After watching it again, however, it was clear to me that the director really had no grasp of the material. Making Luke Skywalker a bitter old man didn’t bother me too much, I mean, after all Yoda had exiled himself (although for completely different reasons). I think director Rian Johnson had looked at the garbage that was given to him and decided to do his own thing. So, Luke is handed a lightsaber and pauses, and then… And then… he tosses it aside, oh you can start smelling the cum filling the cracks in Rian’s cerebral cortex. I know I am guilty of laughing at my own jokes, but I am not going to blame “toxic fandom,” or some equally dumb excuse, if someone doesn’t like my work.
Suck it up, buttercup.
All that being said, I think a lot of what Rian Johnson did was fine. If you’re going to work with what you have, just do it and don’t rub your ego out with it. I was thinking what I might have done if given the opportunity to follow something like The Force Awakens, and I just don’t know. I could tell you that Rian should have been more scared of the material than he was. I think trying to create a Yoda type character with Luke with sarcastic humor just didn’t work; his motivations largely didn’t make sense. If Luke has had company with his “force ghost” family, you would think that Luke would have had better insight when training new Jedi. I mean, even his father would have been able to give him some first-hand advice regarding to the “dark side” and training young Ben Solo. When Yoda shows up towards the third act of the film, Luke is pretty damned casual about it so we know that Luke has been communing with spirits. Why would Yoda be cool with Luke acting like such a little bitch? Such a scene could have been tidied up a little with Luke being combative towards Yoda or something. I think the real damage was with The Force Awakens and Rian Johnson did what he could with it. There’s numerous other problems too, but how can you polish a turd without smearing it all over the place? Again, I couldn’t find myself hating it. And now that The Rise of Skywalker is here and J.J. Abrams is back on board to correct the “mistakes” Rian Johnson made, I’m reminded once again of smoking a cigarette in a mall parking lot twenty years ago wondering what the hell I was even watching.
So now that the “last” Star Wars movie is finally here, is this solemn mockery over at last?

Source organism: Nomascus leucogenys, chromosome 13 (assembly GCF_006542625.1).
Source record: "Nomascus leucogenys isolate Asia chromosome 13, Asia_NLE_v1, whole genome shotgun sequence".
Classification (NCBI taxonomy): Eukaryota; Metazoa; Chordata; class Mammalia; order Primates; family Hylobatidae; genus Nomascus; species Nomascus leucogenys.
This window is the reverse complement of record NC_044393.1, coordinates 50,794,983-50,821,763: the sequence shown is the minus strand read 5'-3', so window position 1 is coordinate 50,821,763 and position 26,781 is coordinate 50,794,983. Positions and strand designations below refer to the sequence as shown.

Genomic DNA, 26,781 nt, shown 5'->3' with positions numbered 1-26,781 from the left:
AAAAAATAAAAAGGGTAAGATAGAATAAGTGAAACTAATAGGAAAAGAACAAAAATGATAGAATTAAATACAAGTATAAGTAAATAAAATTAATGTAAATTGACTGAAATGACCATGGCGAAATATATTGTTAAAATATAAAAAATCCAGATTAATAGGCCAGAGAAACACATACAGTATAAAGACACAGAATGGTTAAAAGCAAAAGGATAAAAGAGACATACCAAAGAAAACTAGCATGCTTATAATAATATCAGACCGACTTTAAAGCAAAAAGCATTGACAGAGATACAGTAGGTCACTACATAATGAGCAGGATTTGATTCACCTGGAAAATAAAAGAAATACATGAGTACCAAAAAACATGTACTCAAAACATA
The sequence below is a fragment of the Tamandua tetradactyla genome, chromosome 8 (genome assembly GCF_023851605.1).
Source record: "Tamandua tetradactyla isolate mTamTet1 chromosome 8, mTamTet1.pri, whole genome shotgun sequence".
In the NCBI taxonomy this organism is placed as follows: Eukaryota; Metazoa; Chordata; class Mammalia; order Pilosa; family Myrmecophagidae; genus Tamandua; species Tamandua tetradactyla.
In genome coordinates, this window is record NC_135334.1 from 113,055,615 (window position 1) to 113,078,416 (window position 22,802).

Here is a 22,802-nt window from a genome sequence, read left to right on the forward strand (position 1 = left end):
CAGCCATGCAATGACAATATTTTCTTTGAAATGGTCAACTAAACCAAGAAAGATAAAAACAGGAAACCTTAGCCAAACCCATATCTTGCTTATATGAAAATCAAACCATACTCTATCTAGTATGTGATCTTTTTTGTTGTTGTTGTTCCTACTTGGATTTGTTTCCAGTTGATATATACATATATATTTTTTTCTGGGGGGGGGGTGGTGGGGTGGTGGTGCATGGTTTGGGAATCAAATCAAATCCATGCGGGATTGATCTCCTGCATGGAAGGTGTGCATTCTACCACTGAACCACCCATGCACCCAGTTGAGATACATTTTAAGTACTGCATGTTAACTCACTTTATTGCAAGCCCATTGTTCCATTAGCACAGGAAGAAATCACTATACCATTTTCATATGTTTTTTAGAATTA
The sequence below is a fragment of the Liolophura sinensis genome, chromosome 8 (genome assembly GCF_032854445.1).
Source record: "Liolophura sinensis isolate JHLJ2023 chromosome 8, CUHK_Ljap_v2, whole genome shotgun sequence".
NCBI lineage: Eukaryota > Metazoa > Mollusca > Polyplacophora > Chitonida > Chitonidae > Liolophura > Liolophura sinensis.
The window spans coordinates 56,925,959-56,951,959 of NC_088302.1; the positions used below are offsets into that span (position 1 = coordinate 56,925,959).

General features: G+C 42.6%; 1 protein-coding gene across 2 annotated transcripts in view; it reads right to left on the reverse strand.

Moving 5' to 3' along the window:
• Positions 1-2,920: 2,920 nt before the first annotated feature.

More or less. The Rise of Skywalker contains all the lazy writing I would expect from J.J. Abrams. My first reaction to the first half of the film is that everyone is running around playing Indiana Jones looking for weird Sith shit that the script seems to be pulling out of its ass. I’m reminded of Abrams’ Mission Impossible III where Ethan and company were on the hunt of a mysterious, catastrophic terrorist device known only as “The Rabbit’s Foot.” It’s a MacGuffin that serves no other purpose than to have the characters act frantic, but even by the end of the film, “The Rabbit’s Foot” is never explained, it’s just a thing. But in the case of The Rise of Skywalker, the end result is almost like National Treasure in space. It’s a bustling scavenger hunt to keep the characters saying and doing things. The second half of the film we have Abrams once again plagiarizing another Star Wars film. It involves Rey trying to hunt down a revived Emperor Palpatine. He shows her friends being defeated in space battles and tells her to strike him down to become more powerful than she can imagine.
It’s my feeling that J.J. Abrams needs to simply go away. I know studios like to use him to retcon franchises because he plays it safe, but honestly he doesn’t really have much respect for the material he works with. Abrams is more of a human relations adviser than a director. All one has to do is look back to Star Trek: Into Darkness to see that he’s the kind of kid that likes to smash other kids’ castles in the sandbox. But instead of going away, J.J. Abrams will soon begin his reign of terror with the DCEU.
In the end, Abrams does manage to pull off a bit of a rip-roaring adventure out of The Rise of Skywalker. Much of the imagery, especially at the Sith homeworld, comes off as striking and dramatic. He somehow makes Rey and Kylo Ren interesting, in fact, their relationship is probably the best part of the film. As much of a mess as The Rise of Skywalker is, there’s a lot of satisfying fun to it. Poe and Finn are pretty much pointless, and other aspects of the Disney attempt weren’t salvaged completely. Poe even gives a “This is our Independence Day” speech. Given the bullshit we’ve been fed thus far in the previous two outings, The Rise of Skywalker could be a lot worse and may be the first Star Wars film I have enjoyed since 1983. The Rise of Skywalker is pretty much the Revenge of the Sith of the Disney trilogy in that it’s dumb as shit, but at least it’s better than the two that came before it. So, at least there’s that. This is the most I’ve talked about Star Wars in twenty years and I hope to keep it that way.